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RESOLVING PROBLEMS CAUSED BY INDOOR AIR POLLUTION WITH TOBACCO SMOKE

T.A. PULE, Y. SALOOJEE, B. PITT

 

 

DEPARTMENT OF HEALTH, PRETORIA, NATIONAL COUNCIL AGAINST SMOKING, JOHANNESBURG.

 

Indoor air quality is a matter of growing concern to public health because of the recognition that concentrations for most air pollutants are typically two to five times higher indoors than outdoors.  Time and activity studies also show that people spend between 70% to 90% of their time indoors.  These two factors, longer exposure times and higher pollutant concentrations, suggest that indoor exposure are the dominant source of human exposure to air pollutants.

 

Each year about 36 million kilograms of tobacco is burnt in South Africa during the act of smoking, making tobacco smoke is one of the commonest source of indoor air pollution in this country.  In fact, tobacco smoke is so common in urban environments that most non-smokers can scarcely avoid breathing air polluted with other people’s tobacco smoke.  It is estimated that about 90% of urban nonsmokers have nicotine in their blood.

 

This paper will examine the health effects of exposure to passive smoke or environmental tobacco smoke (ETS), the public health response to the threat and the role of environmental health officers in protecting public health.  Before dealing with the health hazards let us briefly examine the nature of tobacco smoke.

 

The Composition of Tobacco Smoke

 

Physically, tobacco smoke is a mixture of gases, liquid droplets and solid particles dispersed in air.  Chemically it is a cocktail of 4000 compounds, including 200 known poisons and 43 cancer causing agents.

 

90% of smoke is composed of a few gases which include carbon monoxide, cyanide and nitrogen oxides.  Carbon replaces oxygen in the blood and may cause heart disease.  Cyanide and the oxides of nitrogen damage the linings of the airways and contribute to the development of chronic bronchitis.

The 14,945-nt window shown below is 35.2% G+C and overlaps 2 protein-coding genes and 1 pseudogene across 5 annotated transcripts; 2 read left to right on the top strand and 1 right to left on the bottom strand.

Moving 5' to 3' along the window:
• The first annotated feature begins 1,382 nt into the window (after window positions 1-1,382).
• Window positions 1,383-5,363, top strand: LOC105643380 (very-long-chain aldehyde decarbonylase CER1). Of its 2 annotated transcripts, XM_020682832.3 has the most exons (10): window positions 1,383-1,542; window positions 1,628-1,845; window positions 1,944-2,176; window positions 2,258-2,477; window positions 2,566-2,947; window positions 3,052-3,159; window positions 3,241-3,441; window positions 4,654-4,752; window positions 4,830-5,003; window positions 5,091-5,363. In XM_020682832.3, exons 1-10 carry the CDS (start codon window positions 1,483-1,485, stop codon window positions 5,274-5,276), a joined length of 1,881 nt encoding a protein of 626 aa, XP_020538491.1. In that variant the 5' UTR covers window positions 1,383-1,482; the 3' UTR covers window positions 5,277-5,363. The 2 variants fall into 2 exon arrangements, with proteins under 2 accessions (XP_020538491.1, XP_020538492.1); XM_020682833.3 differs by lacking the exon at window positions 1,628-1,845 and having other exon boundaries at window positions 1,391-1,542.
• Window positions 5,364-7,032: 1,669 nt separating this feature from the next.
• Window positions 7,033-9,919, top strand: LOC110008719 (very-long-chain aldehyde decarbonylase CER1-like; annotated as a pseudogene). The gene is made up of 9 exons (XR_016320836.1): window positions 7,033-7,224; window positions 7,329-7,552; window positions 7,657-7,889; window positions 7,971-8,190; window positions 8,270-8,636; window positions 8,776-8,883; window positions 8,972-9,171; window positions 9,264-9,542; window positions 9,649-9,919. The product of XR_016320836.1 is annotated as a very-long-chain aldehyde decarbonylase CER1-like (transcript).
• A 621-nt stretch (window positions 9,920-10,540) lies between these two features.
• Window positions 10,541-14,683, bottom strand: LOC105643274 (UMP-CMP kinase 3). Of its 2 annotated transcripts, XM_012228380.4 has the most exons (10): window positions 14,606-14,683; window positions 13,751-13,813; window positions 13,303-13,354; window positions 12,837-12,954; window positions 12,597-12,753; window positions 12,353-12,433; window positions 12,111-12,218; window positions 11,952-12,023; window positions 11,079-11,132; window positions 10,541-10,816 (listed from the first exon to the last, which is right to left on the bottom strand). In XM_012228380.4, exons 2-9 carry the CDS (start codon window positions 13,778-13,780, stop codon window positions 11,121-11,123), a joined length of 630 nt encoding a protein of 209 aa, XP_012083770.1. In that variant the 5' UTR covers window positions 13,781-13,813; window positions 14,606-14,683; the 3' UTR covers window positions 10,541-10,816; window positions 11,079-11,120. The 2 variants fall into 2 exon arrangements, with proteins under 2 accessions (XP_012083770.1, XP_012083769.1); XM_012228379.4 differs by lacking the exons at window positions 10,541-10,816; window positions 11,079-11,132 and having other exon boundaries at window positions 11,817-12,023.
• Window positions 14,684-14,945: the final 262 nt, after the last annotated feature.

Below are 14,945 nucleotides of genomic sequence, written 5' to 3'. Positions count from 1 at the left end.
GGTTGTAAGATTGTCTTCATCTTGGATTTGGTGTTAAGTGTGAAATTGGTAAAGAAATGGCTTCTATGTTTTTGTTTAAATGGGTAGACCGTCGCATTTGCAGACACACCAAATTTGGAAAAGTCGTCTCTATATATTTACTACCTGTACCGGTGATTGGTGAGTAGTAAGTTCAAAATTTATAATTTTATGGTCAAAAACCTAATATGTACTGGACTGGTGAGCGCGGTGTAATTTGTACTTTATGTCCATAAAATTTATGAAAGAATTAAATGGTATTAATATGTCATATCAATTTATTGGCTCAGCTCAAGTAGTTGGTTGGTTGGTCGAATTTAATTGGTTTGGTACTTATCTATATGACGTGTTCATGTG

The remaining 10% of smoke is made up of dust particles, the best known of which are tar and nicotine.  Nicotine is, of course, the addictive component of tobacco and it is the tars, which cause cancer.

 

The chemicals found in an environment in which a cigarette, cigar or pipe has been smoked come from two main sources – mainstream and sidestream smoke.  Mainstream smoke is the aerosol drawn through the cigarette and inhaled by the smoker.  The smoke that comes from the burning cigarette between puffs is called sidestream smoke.  The term applied to the combination of diluted sidestream and exhaled mainstream smoke. In an area where smoking has taken place in environmental tobacco smoke (ETS).

 

Chemically sidestream and mainstream smoke are very similar.  However, there are some difference between the two.  Some substances are found in greater concentrations in undiluted sidestream smoke that in mainstream smoke, including nicotine (3 times as much), carbon monoxide (X 2.5), ammonia (X 73) and the carcinogens benzo-a-pyrene (X 3.4) and nitrosamines (X 100) 3.

 

It must be remembered though that whereas the smoker is exposed to undiluted mainstream smoke, the sidestream smoke, to which the involuntary smoker is exposed, is diluted to a variable extent depending on distance from the smoking source and the amount of ventilation.

 

What is the fate of tobacco smoke in and indoor environment?

 

The gases in smoke remain in the air until fresh air pushes them away.  On the other hand, droplets and particles are small enough to remain floating in the air for a long period, but they then gradually settle down and stick to walls, clothing, hair and any other available surfaces.  As a consequence, even after a room has been well ventilated unless surfaces are wiped down, then smoke particles will be desorbed from these surfaces and re-enter the atmosphere.

 

After the partial smoking of a single cigarette in a laboratory, trace amounts of nicotine could still be detected in the atmosphere six months later.

 

HEALTH AND COMFORT IMPACTS

 

Over six hundred studies have now linked environmental tobacco smoke with both chronic and acute ill health in non-smokers.  The most immediately obvious effects of passive smoking is the annoyance and irritation it causes, these effects include irritation of the eyes, headache, cough, hoarseness of the voice and asthma attacks.

 

Twelve international Expert Committees which have reviewed the scientific literature have concluded that passive smoking increase the risk of lung cancer, heart disease, strokes and respiratory disease in non-smokers.  These experts international committees include the US Surgeon General, International Agency for Research in Cancer (IARC), the California Environmental Protection Agency and the Australian  National Health and Medical Research Council.